Marine Institute

Our People – Glenn Nolan

In 2021, the Marine Institute is profiling our people, sharing their study and career paths, the work they do at the Marine Institute and the important contribution their work delivers.
Glenn Nolan, Marine InstituteGlenn Nolan
Section Manager, Oceanographic and Climate Services
Marine Institute

What is your current role at the Marine Institute and what's involved in your daily work?
I currently lead the oceanographic and climate services group in the Marine Institute. This is a nice mix of ocean observations, forecast models and climate projections for Irish waters. We try to harness all of the oceanographic data generated by the Marine Institute and other data providers to build a coherent picture of how the ocean around Ireland works and how it is changing over time. We make these products and services available to scientists within the Marine Institute and deliver them to other public sector bodies, universities and the private sector. The typical sectors we support are research, fisheries, aquaculture, environmental monitoring, ocean energy, search and rescue, shipping and tourism and leisure. We are starting to develop climate services to help government departments and local authorities adapt to marine climate change.

What did you study and why?
I started by studying Geography (mainly meteorology and climatology) at University College Dublin. During a two-year gap in my studies I worked on a superyacht in the south of France (for the fifth richest person in the world at the time!) which made me realise that I would like a job involving Geography and boats so I came up with oceanography as a good compromise between those two things. I then studied a Masters and PhD in Oceanography at National University of Ireland, Galway (NUI Galway). I had an interesting time explaining to my superyacht captain boss that I was trading-in life on the French Riviera for bouncing around Galway Bay in a small research boat in winter! Oceanography has taken me all over the world – the Arctic, Caribbean and Atlantic for research cruises and most other places to meet and collaborate with other oceanographers.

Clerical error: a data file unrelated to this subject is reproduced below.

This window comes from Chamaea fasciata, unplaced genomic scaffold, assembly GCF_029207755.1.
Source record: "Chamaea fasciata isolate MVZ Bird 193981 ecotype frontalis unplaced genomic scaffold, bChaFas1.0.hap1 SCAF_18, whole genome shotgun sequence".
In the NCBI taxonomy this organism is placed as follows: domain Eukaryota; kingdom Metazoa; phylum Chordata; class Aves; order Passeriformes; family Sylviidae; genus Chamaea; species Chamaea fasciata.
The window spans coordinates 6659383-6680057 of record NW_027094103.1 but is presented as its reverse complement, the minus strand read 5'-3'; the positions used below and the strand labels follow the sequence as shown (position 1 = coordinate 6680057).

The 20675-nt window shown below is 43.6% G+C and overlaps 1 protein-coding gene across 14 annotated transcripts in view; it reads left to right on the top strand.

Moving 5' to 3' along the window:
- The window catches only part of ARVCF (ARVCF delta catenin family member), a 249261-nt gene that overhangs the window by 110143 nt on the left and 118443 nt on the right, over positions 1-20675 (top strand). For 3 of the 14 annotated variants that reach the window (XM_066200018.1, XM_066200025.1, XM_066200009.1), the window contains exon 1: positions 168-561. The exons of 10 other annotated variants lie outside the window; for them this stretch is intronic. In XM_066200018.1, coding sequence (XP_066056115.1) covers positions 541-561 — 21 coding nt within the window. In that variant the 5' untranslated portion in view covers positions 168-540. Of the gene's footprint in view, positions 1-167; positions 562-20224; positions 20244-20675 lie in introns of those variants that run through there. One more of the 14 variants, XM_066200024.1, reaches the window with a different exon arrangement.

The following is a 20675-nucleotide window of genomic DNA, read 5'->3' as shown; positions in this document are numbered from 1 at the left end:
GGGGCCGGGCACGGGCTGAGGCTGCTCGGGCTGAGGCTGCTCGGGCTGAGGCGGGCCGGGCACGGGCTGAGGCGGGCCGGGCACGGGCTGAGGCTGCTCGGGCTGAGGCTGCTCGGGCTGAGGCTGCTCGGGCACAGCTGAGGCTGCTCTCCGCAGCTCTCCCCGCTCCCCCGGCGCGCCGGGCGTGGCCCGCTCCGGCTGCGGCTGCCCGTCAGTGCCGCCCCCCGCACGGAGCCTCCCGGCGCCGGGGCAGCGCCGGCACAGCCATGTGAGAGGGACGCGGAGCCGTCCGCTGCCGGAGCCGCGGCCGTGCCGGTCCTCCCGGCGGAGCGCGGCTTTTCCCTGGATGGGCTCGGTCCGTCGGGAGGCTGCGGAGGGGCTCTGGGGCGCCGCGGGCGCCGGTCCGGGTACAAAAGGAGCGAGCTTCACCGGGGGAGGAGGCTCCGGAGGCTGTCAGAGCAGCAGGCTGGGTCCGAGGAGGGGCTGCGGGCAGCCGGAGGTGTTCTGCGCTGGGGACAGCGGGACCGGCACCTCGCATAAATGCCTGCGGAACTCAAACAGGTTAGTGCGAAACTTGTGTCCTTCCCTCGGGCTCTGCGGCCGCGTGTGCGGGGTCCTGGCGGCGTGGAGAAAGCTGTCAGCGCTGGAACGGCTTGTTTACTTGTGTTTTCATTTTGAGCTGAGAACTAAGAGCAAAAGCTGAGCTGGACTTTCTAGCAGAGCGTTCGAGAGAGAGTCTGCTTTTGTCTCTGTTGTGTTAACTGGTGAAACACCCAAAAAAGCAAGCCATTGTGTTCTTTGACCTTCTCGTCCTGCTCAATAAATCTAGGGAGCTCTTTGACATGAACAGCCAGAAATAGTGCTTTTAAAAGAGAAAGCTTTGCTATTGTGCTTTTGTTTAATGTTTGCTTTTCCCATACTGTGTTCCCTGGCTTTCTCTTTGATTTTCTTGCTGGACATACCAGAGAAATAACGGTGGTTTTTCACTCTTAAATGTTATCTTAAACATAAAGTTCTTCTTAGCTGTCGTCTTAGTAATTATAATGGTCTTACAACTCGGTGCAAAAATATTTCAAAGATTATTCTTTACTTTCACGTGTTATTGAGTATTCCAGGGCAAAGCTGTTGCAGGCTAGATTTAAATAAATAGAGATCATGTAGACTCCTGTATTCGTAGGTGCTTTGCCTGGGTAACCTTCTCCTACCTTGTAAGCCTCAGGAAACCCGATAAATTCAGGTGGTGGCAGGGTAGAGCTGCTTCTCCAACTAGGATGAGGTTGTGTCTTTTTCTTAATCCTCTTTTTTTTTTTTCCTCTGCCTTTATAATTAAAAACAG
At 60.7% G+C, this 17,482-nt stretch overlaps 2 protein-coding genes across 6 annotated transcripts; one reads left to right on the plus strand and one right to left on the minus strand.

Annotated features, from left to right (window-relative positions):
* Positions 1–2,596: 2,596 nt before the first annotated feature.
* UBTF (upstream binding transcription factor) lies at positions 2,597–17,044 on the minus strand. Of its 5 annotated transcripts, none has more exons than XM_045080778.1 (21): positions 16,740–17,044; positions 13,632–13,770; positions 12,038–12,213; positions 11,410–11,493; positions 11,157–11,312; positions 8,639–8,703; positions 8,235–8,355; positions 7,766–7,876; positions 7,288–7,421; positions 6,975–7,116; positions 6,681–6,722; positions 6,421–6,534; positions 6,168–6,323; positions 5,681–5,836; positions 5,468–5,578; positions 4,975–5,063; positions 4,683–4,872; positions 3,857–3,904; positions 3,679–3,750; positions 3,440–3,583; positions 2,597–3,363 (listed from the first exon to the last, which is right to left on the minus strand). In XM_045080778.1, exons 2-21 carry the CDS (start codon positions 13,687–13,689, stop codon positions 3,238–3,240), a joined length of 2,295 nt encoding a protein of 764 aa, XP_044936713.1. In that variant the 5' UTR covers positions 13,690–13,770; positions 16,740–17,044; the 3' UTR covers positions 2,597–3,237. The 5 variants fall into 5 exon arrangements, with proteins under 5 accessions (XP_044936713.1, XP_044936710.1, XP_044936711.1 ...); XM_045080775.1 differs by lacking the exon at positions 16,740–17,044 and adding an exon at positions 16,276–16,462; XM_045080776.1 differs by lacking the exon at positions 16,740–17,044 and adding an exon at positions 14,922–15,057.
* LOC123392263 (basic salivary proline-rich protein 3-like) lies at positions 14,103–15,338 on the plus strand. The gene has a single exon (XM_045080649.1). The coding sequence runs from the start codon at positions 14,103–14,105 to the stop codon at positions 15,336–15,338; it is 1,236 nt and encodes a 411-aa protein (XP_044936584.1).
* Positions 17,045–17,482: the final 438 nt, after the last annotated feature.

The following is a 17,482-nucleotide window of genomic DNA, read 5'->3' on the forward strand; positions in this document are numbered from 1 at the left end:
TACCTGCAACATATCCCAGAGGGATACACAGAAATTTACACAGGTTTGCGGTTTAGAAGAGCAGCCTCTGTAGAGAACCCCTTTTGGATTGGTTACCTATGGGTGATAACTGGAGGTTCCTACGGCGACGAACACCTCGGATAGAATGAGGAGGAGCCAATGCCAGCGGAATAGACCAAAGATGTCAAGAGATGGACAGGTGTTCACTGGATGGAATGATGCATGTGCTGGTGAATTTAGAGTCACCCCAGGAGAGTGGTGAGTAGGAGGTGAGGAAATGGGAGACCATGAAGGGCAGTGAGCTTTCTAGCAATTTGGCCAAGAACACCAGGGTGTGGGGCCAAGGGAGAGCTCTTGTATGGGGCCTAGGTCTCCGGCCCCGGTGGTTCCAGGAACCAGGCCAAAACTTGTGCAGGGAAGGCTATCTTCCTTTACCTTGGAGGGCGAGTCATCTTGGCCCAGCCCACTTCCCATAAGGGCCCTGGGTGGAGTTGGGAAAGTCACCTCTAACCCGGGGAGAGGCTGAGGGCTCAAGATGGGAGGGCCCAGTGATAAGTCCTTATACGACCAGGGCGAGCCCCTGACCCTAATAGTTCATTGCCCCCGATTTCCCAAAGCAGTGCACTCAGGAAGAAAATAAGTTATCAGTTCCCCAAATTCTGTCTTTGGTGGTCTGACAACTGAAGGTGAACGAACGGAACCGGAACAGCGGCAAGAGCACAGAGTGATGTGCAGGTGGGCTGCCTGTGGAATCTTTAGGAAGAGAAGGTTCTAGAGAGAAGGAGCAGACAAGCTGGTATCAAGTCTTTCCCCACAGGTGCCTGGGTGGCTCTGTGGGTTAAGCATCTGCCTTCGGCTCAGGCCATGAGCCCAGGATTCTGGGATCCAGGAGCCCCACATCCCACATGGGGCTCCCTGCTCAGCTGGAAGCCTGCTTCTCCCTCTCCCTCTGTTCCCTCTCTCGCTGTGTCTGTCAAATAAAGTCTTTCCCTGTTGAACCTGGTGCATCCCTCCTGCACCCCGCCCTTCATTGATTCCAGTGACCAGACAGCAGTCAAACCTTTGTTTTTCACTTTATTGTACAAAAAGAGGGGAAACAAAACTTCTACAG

I worked as a Postdoctoral Researcher in NUI Galway after my studies before joining the Marine Institute in 2003. With the exception of a five-year career break trying to develop a European Ocean Observing System in Brussels, I have been here ever since.

What are you interests and passions?
I would spend time on or near the sea even if I wasn't an oceanographer. I really like to sail, both in small dinghies and bigger yachts. I also like to surf, though I spend more time in the water than on the water! I remain determined to catch a shed-load of mackerel from the pier at Rinville at some point! I have always been a keen soccer player and have the dubious honour of coaching my son's Under 11 soccer team (Maree Oranmore) which is inspiring and frustrating at the same time! I also sing in the Marine Choir which is going a good few years now, though not as exciting by Zoom!

What is the best thing about working in the Marine Institute? What do you enjoy most about your job?
I really like the diverse aspects of the job, that you can be out in a small boat one day working out things about the ocean and the next day be persuading policy makers that the ocean is important (and to continue to fund us!) I also love the fact that there are so many people from different disciplines working at the Marine Institute that we collaborate with. I didn't expect to know as much about fish, plankton, seabed maps, and data infrastructure as I do now, but I like to learn new things and the Marine Institute is a great environment for that. My colleagues reckon they will be able to help me make any computer code I write 1000% shorter than it is now given a further two decades of training and I think I'm up for the challenge!

What is something you think everyone should know about the ocean?
The ocean is complicated and vulnerable with huge possibilities in terms of people making a living from it and enjoying its wonder, if we take care of it. Informing the public about these things is probably the most important thing that we do at the Marine Institute and all of our staff can be ambassadors for the ocean.

ENDS